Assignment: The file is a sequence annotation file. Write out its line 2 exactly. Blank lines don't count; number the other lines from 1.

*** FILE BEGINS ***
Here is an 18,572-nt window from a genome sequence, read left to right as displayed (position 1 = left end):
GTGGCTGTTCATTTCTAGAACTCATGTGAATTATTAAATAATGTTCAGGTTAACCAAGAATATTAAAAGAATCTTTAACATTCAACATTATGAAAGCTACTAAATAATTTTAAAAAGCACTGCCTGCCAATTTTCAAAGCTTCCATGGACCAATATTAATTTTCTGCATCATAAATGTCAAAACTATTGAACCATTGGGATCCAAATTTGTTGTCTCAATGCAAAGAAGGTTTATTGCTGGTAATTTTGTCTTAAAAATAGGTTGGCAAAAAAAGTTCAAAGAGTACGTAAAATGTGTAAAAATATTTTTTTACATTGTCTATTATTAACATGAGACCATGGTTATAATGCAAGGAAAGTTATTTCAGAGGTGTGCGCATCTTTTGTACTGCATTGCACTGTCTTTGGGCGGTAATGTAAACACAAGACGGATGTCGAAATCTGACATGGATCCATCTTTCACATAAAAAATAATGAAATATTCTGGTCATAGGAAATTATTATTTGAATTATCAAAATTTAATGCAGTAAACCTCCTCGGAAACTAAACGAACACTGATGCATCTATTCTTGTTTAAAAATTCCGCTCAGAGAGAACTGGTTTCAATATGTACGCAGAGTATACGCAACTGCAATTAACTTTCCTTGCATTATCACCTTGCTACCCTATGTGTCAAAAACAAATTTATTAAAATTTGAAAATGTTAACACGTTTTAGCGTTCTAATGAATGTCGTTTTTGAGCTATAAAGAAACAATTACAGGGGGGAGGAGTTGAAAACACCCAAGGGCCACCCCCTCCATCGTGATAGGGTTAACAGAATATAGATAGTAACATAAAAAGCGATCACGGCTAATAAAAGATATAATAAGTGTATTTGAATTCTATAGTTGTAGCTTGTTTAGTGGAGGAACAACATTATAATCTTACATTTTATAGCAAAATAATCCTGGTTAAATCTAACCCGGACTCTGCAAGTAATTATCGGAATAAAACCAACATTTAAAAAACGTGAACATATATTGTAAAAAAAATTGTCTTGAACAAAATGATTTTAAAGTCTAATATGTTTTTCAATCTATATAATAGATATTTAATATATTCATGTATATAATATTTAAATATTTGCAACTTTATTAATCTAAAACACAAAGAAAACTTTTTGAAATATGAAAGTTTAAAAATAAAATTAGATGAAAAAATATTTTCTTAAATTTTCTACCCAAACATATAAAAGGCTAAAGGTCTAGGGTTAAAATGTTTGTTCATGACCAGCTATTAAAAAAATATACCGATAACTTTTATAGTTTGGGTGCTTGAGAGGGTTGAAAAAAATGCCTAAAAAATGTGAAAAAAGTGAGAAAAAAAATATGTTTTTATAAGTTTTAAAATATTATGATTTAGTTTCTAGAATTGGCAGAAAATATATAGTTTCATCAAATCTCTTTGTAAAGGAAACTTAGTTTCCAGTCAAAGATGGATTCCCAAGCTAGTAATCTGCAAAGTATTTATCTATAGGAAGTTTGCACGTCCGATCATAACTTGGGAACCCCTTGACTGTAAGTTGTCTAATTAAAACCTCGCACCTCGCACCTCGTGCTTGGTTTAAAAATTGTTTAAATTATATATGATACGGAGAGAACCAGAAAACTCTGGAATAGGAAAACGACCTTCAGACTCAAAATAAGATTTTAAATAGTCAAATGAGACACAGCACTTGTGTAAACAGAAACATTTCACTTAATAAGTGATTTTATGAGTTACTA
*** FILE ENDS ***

GTGGCTGTTCATTTCTAGAACTCATGTGAATTATTAAATAATGTTCAGGTTAACCAAGAATATTAAAAGAATCTTTAACATTCAACATTATGAAAGCTACTAAATAATTTTAAAAAGCACTGCCTGCCAATTTTCAAAGCTTCCATGGACCAATATTAATTTTCTGCATCATAAATGTCAAAACTATTGAACCATTGGGATCCAAATTTGTTGTCTCAATGCAAAGAAGGTTTATTGCTGGTAATTTTGTCTTAAAAATAGGTTGGCAAAAAAAGTTCAAAGAGTACGTAAAATGTGTAAAAATATTTTTTTACATTGTCTATTATTAACATGAGACCATGGTTATAATGCAAGGAAAGTTATTTCAGAGGTGTGCGCATCTTTTGTACTGCATTGCACTGTCTTTGGGCGGTAATGTAAACACAAGACGGATGTCGAAATCTGACATGGATCCATCTTTCACATAAAAAATAATGAAATATTCTGGTCATAGGAAATTATTATTTGAATTATCAAAATTTAATGCAGTAAACCTCCTCGGAAACTAAACGAACACTGATGCATCTATTCTTGTTTAAAAATTCCGCTCAGAGAGAACTGGTTTCAATATGTACGCAGAGTATACGCAACTGCAATTAACTTTCCTTGCATTATCACCTTGCTACCCTATGTGTCAAAAACAAATTTATTAAAATTTGAAAATGTTAACACGTTTTAGCGTTCTAATGAATGTCGTTTTTGAGCTATAAAGAAACAATTACAGGGGGGAGGAGTTGAAAACACCCAAGGGCCACCCCCTCCATCGTGATAGGGTTAACAGAATATAGATAGTAACATAAAAAGCGATCACGGCTAATAAAAGATATAATAAGTGTATTTGAATTCTATAGTTGTAGCTTGTTTAGTGGAGGAACAACATTATAATCTTACATTTTATAGCAAAATAATCCTGGTTAAATCTAACCCGGACTCTGCAAGTAATTATCGGAATAAAACCAACATTTAAAAAACGTGAACATATATTGTAAAAAAAATTGTCTTGAACAAAATGATTTTAAAGTCTAATATGTTTTTCAATCTATATAATAGATATTTAATATATTCATGTATATAATATTTAAATATTTGCAACTTTATTAATCTAAAACACAAAGAAAACTTTTTGAAATATGAAAGTTTAAAAATAAAATTAGATGAAAAAATATTTTCTTAAATTTTCTACCCAAACATATAAAAGGCTAAAGGTCTAGGGTTAAAATGTTTGTTCATGACCAGCTATTAAAAAAATATACCGATAACTTTTATAGTTTGGGTGCTTGAGAGGGTTGAAAAAAATGCCTAAAAAATGTGAAAAAAGTGAGAAAAAAAATATGTTTTTATAAGTTTTAAAATATTATGATTTAGTTTCTAGAATTGGCAGAAAATATATAGTTTCATCAAATCTCTTTGTAAAGGAAACTTAGTTTCCAGTCAAAGATGGATTCCCAAGCTAGTAATCTGCAAAGTATTTATCTATAGGAAGTTTGCACGTCCGATCATAACTTGGGAACCCCTTGACTGTAAGTTGTCTAATTAAAACCTCGCACCTCGCACCTCGTGCTTGGTTTAAAAATTGTTTAAATTATATATGATACGGAGAGAACCAGAAAACTCTGGAATAGGAAAACGACCTTCAGACTCAAAATAAGATTTTAAATAGTCAAATGAGACACAGCACTTGTGTAAACAGAAACATTTCACTTAATAAGTGATTTTATGAGTTACTA